Monument Valley is a Navajo Tribal Park located on the Utah/Arizona border. It’s a gorgeous area but unlike the National Parks, there’s an air of commercialization to it. Many John Wayne westerns were filmed here and for a small fee, Cindy was able to pose on this horse overlooking one of the many canyons.

Goosenecks State Park lies about 30 miles north of Monument Valley. The San Juan River, 1000 feet below the canyon rim, cuts a meandering path on its way to Lake Powell.

Goosenecks State Park lies about 30 miles north of Monument Valley. The San Juan River, 1000 feet below the canyon rim, cuts a meandering path on its way to Lake Powell.

RVs can be seen dry camping anywhere along the rim at Goosenecks State Park. Cindy and I did not stay here but maybe next time.

RVs can be seen dry camping all along the rim at Goosenecks State Park. Cindy and I did not stay here but maybe next time we will.

Back to Yellowstone for the Summer Season

Cindy and I had planned to continue west to visit Great Basin National Park on our way to Yellowstone for our summer volunteer assignment but a family emergency pulled us back to Texas. We arrived in Yellowstone in mid-May. Snow still covered much of the park and Yellowstone Lake was still frozen over.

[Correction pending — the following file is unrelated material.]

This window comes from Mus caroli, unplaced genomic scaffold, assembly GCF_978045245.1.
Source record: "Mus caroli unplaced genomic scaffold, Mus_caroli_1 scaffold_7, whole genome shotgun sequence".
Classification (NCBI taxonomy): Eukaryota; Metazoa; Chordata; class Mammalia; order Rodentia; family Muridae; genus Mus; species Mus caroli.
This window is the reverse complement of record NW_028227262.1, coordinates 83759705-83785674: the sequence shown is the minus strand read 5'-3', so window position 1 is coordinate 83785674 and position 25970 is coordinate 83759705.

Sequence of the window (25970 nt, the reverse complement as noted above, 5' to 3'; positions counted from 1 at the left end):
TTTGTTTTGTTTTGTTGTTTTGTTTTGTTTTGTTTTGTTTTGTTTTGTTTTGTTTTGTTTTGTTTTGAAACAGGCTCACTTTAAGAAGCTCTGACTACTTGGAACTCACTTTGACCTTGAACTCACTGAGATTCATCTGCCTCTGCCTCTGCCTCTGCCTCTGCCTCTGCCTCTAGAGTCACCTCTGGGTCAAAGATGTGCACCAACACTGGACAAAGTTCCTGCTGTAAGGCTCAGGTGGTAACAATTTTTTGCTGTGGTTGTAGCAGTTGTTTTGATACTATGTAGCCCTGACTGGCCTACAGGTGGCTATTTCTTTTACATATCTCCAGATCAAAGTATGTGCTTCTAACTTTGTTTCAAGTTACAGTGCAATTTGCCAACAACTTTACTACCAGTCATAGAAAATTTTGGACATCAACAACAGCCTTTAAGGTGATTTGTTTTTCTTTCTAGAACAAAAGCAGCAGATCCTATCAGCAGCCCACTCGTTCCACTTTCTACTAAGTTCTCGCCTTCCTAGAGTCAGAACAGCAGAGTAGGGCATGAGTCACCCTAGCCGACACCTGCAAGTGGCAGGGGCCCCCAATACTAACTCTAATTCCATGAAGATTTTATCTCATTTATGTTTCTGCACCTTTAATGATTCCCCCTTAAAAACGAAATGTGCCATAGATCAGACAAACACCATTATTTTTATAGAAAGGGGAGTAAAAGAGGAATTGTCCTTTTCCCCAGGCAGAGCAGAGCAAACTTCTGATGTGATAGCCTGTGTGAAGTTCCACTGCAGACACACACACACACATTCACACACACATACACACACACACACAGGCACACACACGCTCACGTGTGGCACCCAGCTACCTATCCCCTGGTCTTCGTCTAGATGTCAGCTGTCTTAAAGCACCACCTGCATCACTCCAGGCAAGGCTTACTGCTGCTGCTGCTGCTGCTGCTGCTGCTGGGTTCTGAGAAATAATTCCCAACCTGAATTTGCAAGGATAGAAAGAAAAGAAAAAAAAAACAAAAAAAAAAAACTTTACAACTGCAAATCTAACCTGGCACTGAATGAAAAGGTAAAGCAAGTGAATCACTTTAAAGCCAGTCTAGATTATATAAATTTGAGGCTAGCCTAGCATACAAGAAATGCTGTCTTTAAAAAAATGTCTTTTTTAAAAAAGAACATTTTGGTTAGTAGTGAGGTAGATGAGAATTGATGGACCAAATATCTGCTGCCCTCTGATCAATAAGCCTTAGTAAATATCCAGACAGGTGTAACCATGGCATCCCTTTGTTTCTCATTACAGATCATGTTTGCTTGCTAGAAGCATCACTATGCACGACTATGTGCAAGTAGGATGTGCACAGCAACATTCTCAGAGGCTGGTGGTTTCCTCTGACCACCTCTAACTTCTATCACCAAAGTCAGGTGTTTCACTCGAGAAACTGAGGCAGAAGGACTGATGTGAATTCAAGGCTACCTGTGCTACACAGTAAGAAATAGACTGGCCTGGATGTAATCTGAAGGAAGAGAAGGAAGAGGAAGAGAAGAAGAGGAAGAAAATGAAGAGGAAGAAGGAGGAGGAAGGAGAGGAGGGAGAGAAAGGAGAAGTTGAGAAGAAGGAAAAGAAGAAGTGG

Spring is a great time to visit Yellowstone National Park. Snow still covers the mountains and cold nights holds off the onslaught of mosquitoes.

Spring is a great time to visit Yellowstone National Park. Snow still covers the mountains and cold nights hold off the onslaught of mosquitoes.

Baby animals everywhere is another reason to visit Yellowstone in the spring.

Baby animals everywhere is another reason to visit Yellowstone in the spring.

Cindy and I spotted this grizzly sow and her two cubs on the way to the grocery store in Jackson, WY. Our trip to the grocery store is 70 miles one-way but the scenery makes the drive worth every mile.

Cindy and I spotted this grizzly sow and her two cubs on the way to the grocery store in Jackson, WY. Our trip to the grocery store is 70 miles one-way but the scenery makes the drive worth every mile.

I spotted these 2 sibling grizzlies in Hayden Valley in late May.  With school still in session, the park doesn't start to get crowded until mid-June.

I spotted these 2 sibling grizzlies in Hayden Valley in late May. With school still in session, the park doesn’t start to get crowded until mid-June.

Cindy and I are volunteering at the Yellowstone Art and Photography Center located in the historic Haynes Photo Shop in Old Faithful. We’ll be leaving on October 1st.  We take visitors out for daily plein air watercolor sessions providing instruction and explaining the significance of art and photography to Yellowstone.  Paintings and sketches by Thomas Moran and Henry Wood Elliott along with photographs by William Henry Jackson made during the Hayden Expedition of 1871 convinced Congress to establish Yellowstone as the world’s first National Park in 1872.

Thomas Moran

Thomas Moran completed this painting of the Grand Canyon of Yellowstone in 1872. This 7′ x 12′ painting hangs in the Smithsonian American Art Museum and is credited with convincing Congress to make Yellowstone the world’s first national park.